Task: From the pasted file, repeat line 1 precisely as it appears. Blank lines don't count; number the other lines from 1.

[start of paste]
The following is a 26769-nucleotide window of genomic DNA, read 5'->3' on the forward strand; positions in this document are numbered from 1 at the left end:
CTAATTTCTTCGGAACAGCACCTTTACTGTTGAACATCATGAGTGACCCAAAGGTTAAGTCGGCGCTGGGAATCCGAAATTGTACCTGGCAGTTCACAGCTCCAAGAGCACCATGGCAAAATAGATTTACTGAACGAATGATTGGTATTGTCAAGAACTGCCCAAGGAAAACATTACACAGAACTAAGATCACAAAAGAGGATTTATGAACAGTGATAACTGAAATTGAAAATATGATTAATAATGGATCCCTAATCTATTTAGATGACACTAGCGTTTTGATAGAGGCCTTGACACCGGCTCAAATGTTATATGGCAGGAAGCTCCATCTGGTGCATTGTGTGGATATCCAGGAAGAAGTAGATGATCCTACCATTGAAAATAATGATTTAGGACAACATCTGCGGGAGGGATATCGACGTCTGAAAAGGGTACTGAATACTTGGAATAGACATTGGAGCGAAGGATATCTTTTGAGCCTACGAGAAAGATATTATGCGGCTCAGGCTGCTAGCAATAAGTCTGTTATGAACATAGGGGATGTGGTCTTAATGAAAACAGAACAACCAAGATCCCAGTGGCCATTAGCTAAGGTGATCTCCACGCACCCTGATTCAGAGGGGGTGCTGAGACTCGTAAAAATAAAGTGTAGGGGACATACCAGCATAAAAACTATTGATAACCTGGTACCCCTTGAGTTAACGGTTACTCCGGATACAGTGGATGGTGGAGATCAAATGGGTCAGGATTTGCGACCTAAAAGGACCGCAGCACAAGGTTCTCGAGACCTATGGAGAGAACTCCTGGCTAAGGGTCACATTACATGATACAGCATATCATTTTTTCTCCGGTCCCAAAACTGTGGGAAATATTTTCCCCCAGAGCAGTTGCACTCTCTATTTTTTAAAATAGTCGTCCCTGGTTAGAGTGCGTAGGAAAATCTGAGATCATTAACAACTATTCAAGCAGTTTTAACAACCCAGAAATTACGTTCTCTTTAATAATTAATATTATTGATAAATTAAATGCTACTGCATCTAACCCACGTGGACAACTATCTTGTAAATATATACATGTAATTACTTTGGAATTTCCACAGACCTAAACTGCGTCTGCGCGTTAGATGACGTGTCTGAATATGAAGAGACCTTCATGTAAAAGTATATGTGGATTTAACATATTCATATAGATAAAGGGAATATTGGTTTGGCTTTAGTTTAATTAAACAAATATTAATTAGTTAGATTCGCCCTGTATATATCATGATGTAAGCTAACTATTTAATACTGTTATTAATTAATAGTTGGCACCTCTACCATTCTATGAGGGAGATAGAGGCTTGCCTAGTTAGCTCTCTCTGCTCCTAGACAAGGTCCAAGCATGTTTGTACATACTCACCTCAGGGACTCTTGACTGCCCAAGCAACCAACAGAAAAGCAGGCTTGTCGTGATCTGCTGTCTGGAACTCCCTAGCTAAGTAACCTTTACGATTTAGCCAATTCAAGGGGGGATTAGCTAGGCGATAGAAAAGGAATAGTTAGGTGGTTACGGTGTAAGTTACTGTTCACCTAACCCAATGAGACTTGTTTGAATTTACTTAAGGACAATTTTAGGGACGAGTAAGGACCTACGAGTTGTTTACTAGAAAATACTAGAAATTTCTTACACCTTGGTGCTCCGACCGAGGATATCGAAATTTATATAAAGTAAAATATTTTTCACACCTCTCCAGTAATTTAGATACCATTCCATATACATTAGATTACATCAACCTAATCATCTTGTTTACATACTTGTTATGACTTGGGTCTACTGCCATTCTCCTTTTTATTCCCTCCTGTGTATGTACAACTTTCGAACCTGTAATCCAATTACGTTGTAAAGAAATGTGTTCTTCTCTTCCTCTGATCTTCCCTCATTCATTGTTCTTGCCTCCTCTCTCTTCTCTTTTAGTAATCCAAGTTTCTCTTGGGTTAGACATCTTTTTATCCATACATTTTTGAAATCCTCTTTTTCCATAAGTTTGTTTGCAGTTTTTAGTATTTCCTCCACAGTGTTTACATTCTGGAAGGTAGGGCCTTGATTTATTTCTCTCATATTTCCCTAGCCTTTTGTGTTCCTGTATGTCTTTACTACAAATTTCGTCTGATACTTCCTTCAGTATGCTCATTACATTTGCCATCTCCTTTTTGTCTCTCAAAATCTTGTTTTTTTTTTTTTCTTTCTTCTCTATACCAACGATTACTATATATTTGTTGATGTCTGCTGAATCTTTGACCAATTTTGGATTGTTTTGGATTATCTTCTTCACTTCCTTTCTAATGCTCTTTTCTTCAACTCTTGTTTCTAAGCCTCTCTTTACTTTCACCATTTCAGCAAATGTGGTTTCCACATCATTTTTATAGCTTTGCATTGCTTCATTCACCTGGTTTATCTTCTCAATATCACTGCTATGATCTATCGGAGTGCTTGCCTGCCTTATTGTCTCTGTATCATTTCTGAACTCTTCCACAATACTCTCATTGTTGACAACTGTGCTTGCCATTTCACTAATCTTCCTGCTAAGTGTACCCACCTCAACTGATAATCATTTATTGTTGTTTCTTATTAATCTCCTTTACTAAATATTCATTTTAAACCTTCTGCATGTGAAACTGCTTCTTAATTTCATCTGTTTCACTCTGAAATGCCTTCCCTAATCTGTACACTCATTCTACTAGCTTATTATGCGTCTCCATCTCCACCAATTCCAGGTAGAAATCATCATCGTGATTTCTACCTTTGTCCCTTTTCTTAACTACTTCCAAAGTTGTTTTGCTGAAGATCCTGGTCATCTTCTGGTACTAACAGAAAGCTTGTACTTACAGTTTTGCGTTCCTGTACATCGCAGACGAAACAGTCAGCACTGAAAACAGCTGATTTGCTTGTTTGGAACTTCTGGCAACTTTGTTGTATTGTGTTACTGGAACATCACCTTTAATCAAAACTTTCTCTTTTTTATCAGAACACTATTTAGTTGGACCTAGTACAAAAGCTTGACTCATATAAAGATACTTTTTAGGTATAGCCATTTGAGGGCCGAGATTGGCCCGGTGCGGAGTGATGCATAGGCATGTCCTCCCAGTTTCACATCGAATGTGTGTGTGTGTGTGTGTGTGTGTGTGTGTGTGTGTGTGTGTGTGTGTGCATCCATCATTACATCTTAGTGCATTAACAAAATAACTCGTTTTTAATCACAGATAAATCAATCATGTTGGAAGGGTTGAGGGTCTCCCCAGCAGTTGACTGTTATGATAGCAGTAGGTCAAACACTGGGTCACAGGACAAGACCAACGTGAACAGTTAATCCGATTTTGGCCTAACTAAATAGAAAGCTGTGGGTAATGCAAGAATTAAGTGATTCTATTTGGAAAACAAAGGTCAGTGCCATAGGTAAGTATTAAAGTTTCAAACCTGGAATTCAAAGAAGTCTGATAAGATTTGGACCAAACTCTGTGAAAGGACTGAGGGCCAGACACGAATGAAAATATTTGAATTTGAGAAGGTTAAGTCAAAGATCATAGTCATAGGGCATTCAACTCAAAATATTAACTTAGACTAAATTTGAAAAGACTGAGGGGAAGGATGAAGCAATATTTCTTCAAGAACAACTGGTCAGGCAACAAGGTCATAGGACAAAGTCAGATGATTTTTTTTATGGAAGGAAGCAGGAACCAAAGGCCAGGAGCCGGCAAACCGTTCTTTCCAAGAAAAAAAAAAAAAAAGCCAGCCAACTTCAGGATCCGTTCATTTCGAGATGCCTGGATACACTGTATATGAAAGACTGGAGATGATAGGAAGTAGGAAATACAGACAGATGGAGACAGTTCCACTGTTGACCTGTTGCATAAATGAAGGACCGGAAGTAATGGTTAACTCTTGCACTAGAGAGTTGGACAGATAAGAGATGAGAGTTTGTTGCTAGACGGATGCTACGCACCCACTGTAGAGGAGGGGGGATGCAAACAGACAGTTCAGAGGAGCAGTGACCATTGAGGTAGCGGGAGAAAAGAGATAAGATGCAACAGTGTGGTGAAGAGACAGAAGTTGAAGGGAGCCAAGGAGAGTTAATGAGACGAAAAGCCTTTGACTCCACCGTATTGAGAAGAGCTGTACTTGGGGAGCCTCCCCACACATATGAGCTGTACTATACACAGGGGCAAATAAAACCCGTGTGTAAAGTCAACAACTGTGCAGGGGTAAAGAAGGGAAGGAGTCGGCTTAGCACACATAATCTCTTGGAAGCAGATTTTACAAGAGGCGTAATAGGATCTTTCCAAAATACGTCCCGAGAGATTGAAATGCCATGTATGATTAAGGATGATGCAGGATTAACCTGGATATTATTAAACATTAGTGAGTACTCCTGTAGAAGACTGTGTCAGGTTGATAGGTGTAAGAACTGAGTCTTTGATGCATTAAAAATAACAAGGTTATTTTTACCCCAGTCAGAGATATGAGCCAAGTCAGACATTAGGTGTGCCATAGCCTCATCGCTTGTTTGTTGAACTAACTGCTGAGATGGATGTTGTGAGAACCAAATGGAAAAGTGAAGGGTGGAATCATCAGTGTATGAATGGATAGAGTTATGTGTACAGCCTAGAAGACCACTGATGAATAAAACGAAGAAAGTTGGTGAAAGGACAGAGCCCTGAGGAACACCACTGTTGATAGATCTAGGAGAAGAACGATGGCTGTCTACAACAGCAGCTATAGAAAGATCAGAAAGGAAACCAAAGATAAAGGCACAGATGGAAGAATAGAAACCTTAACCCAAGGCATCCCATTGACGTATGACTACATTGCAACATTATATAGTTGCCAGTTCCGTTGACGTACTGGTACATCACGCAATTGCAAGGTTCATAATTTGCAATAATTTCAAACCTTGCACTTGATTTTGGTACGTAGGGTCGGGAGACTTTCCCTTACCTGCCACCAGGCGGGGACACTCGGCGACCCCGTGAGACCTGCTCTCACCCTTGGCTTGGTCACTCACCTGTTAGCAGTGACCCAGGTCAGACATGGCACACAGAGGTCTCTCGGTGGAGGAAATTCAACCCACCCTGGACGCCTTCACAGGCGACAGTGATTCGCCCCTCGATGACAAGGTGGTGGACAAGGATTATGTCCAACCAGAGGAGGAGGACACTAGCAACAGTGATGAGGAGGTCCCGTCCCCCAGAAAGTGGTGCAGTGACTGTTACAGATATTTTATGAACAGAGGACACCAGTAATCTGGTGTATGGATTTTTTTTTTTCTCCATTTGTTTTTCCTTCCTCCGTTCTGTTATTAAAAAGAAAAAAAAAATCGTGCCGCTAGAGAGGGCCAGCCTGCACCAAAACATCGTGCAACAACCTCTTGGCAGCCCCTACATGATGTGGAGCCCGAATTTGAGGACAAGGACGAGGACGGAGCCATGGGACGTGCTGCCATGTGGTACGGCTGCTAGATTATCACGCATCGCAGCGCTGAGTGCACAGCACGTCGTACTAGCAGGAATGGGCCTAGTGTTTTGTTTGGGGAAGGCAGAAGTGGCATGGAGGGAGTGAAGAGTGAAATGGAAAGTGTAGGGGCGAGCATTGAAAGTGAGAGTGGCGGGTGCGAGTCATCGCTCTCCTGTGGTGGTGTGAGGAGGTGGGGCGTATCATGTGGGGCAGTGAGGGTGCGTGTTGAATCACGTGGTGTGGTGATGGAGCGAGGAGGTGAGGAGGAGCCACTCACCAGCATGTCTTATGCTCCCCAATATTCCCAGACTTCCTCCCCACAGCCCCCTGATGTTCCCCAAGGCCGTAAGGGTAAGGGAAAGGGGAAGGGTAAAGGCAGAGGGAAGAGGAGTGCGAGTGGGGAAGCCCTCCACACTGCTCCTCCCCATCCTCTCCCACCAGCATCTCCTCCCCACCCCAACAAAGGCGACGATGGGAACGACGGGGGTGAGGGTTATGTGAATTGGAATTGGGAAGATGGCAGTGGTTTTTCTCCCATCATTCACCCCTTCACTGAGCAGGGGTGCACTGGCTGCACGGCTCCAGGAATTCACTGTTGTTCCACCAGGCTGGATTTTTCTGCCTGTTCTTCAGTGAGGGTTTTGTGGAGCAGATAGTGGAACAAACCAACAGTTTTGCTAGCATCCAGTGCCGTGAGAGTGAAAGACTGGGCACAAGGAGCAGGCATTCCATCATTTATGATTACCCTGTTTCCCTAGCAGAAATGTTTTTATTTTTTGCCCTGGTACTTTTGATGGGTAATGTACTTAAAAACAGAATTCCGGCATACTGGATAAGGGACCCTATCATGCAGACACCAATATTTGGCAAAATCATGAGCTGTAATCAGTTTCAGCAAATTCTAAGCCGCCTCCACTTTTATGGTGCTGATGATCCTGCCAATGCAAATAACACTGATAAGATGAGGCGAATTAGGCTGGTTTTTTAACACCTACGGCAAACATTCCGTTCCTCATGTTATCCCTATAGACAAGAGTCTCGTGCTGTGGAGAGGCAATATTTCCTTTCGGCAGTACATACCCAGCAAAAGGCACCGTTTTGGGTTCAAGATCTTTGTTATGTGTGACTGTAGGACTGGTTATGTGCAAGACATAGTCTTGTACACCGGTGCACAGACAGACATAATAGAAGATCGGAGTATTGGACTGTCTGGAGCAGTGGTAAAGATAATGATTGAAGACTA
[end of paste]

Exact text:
The following is a 26769-nucleotide window of genomic DNA, read 5'->3' on the forward strand; positions in this document are numbered from 1 at the left end: